Michael Schumacher: One Month On, Unanswered Questions Remain
There has been no official update from the French hospital where he is being treated since 6 January.But his manager Sabine Kehm has told the BBC that the seven-time world champion remains in a “stable” condition and confirmed that he had not fallen into a natural coma as some newspapers have speculated.
However, millions of fans and the motorsport community remain desperate for more information, and there remain a number of unanswered questions about the 45-year-old’s condition.
Here, two experts – Professor Gary Hartstein, Formula 1’s chief medic between 2005 and 2012, and Mr Colin Shieff, neurosurgeon at the National Hospital for Neurology and Neurosurgery in London – attempt to tackle some of those questions.
It is important to stress that neither man has been involved in the Ferrari legend’s treatment, but they offer their insights into how a patient with injuries like Schumacher’s might be treated and run through the possible prognoses based on their experience of similar cases.
Can he recover fully?
Both Hartstein and Shieff believe it will be difficult for Schumacher to return to the same level of health he had before his accident.
“It is extremely unlikely, and I’d honestly say virtually impossible, that the Michael we knew prior to this fall will ever be back,” Hartstein said.
“I think that it will have to be considered a triumph of human physical resiliency, and of modern neurointensive care, if Michael is able to walk, feed himself, dress himself, and if he retains significant elements of his previous personality.”
Shieff agreed that outcome was “extremely unlikely”.
“It is generally accepted that the longer a patient is in a reduced state of consciousness, the less likely they are to make a good recovery,” he said.
“It is still possible to regain consciousness, but this is far from certain.
“At best, there will be handicaps in respect of communication, memory, mobility and independence.
“At worst, the patient may remain in ‘low arousal state’ with little awareness of surroundings, some response to comfort/discomfort, cycles of being alert, occasionally appearing to recognise or make attempt to communicate.”
Will he recover?
Schumacher has been in an induced coma for 31 days since his accident at the French Alpine resort of Meribel.
After several months, a patient experiencing an extended period of reduced consciousness may be diagnosed as being in a persistent vegetative state (PVS).
Patients in this state have not recovered sufficient consciousness to make any form of communication, but can breathe without mechanical assistance.
They may have sleeping and waking cycles allowing them to be fed, but they do not speak, follow commands or have any understanding of what has been said.
The general consensus among clinicians is that a recovery of sorts is possible from PVS although it is impossible to predict outcomes, which can place intense emotional pressure on the families of such patients.
What treatment is he likely to be receiving?
Schumacher’s condition was described as “stable but critical” in the most recent statement released by doctors in Grenoble on 6 January.
It was unclear, said Hartstein, whether Schumacher was still in that condition. And he stressed he had not seen him, had access to any of his medical documents or spoken to any of the staff treating him.
However, he said he based his opinions on the information put into the public domain by the team caring for the German and his own clinical experience with similarly injured patients.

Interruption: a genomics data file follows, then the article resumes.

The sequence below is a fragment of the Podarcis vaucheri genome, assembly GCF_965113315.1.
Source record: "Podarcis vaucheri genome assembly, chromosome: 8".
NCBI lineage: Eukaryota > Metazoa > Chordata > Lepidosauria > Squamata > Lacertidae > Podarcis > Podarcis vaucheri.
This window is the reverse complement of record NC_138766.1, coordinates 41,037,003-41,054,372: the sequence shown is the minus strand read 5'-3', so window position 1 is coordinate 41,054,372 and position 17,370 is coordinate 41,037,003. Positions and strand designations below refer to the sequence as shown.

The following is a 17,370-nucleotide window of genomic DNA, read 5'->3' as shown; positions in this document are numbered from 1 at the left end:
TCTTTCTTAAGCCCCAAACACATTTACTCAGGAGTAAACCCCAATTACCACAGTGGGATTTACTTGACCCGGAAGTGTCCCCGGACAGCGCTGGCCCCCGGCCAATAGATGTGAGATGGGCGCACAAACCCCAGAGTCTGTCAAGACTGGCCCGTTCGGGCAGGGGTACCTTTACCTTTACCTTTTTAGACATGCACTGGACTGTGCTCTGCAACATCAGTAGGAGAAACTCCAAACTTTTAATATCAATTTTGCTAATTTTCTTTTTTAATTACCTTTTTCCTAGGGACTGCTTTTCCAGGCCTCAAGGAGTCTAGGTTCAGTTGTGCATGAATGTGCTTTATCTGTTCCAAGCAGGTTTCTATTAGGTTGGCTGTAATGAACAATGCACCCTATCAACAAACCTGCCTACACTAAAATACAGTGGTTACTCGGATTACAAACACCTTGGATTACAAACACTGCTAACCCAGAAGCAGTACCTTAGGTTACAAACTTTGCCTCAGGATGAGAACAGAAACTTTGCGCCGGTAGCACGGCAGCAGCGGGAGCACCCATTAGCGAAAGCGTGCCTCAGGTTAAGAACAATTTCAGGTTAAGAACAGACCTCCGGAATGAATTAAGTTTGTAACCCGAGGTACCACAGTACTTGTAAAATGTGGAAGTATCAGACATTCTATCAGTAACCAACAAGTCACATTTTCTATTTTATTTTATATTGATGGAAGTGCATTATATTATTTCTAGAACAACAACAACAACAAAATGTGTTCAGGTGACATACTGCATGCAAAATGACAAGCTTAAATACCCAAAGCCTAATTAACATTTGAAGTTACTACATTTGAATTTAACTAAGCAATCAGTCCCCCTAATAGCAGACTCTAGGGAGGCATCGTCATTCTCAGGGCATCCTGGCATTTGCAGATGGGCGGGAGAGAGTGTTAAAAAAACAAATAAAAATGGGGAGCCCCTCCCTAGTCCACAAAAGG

The American, who now lives in the Belgian city of Liege, said: “‘Critical’ means imminent life threat or threat to a vital system.
“Michael [would no longer be critical] if the intracranial pressure – the pressure inside his skull and brain tissue – has normalised.
“He is stable as his physiological parameters are now acceptably ‘constant’.
“I would define a patient as being critical if they are ventilation-dependent. But we can’t say for sure if Michael is still reliant on breathing assistance because no details have been released.”
Hartstein, who works as a consultant anaesthetist and A&E physician at Liege University Hospital, said Schumacher “almost certainly” remained in an intensive care unit (ICU).
“I say this because it is rather likely that he still requires this level of care given his injuries. But, also, if he had been moved from the ICU to a normal room, this would have been sufficiently newsworthy to have almost certainly been announced.”
Patients are put into a medically induced coma – a state of depressed consciousness which needs mechanical assistance – when they have suffered a traumatic brain injury from a variety of causes, including accidents, falls and assaults.
“It is broadly similar to anaesthesia for surgery,” explained Shieff, who is also a trustee of UK brain injury charity Headway. “It requires sedation and artificial respiration (ventilation) through a tube placed in the airway as the sedatives will reduce or remove the drive to breathe.
“The benefits come from resting the brain after an [injury]. There is no medical procedure that can directly assist the brain in its recovery.”
Patients in induced coma will receive medical and nursing care including – if still needed – supported respiration through a ventilator, fluids and feeding administered by tube, and physiotherapy.
Why have there been conflicting reports?
The 6 January statement on Schumacher’s condition added that the medical team would not be giving further details of his treatment, or holding news conferences “for the time being” in a bid to protect his privacy.
Two days earlier, his manager Sabine Kehm warned fans to treat reports about his health from sources other than her or doctors as “pure speculation”.
Various newspapers across Europe have run stories about Schumacher’s condition since the last media briefing 23 days ago.